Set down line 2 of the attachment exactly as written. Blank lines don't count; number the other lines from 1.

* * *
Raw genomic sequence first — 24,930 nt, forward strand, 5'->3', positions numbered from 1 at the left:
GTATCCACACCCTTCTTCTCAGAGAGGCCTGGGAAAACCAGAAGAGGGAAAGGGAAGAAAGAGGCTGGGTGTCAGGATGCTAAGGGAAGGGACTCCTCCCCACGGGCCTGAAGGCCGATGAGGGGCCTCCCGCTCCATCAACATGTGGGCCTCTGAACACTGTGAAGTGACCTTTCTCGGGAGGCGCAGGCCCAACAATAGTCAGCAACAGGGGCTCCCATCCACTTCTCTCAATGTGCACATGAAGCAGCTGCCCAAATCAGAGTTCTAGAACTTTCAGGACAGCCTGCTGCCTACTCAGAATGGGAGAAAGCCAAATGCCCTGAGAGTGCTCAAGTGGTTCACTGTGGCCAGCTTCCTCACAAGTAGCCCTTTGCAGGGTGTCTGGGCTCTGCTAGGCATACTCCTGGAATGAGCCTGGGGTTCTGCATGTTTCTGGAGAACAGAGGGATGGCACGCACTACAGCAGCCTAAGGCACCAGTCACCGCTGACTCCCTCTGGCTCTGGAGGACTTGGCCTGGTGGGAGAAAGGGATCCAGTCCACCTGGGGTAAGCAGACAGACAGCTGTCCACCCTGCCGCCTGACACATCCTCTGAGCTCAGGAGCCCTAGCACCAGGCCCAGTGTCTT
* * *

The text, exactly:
GTATCCACACCCTTCTTCTCAGAGAGGCCTGGGAAAACCAGAAGAGGGAAAGGGAAGAAAGAGGCTGGGTGTCAGGATGCTAAGGGAAGGGACTCCTCCCCACGGGCCTGAAGGCCGATGAGGGGCCTCCCGCTCCATCAACATGTGGGCCTCTGAACACTGTGAAGTGACCTTTCTCGGGAGGCGCAGGCCCAACAATAGTCAGCAACAGGGGCTCCCATCCACTTCTCTCAATGTGCACATGAAGCAGCTGCCCAAATCAGAGTTCTAGAACTTTCAGGACAGCCTGCTGCCTACTCAGAATGGGAGAAAGCCAAATGCCCTGAGAGTGCTCAAGTGGTTCACTGTGGCCAGCTTCCTCACAAGTAGCCCTTTGCAGGGTGTCTGGGCTCTGCTAGGCATACTCCTGGAATGAGCCTGGGGTTCTGCATGTTTCTGGAGAACAGAGGGATGGCACGCACTACAGCAGCCTAAGGCACCAGTCACCGCTGACTCCCTCTGGCTCTGGAGGACTTGGCCTGGTGGGAGAAAGGGATCCAGTCCACCTGGGGTAAGCAGACAGACAGCTGTCCACCCTGCCGCCTGACACATCCTCTGAGCTCAGGAGCCCTAGCACCAGGCCCAGTGTCTT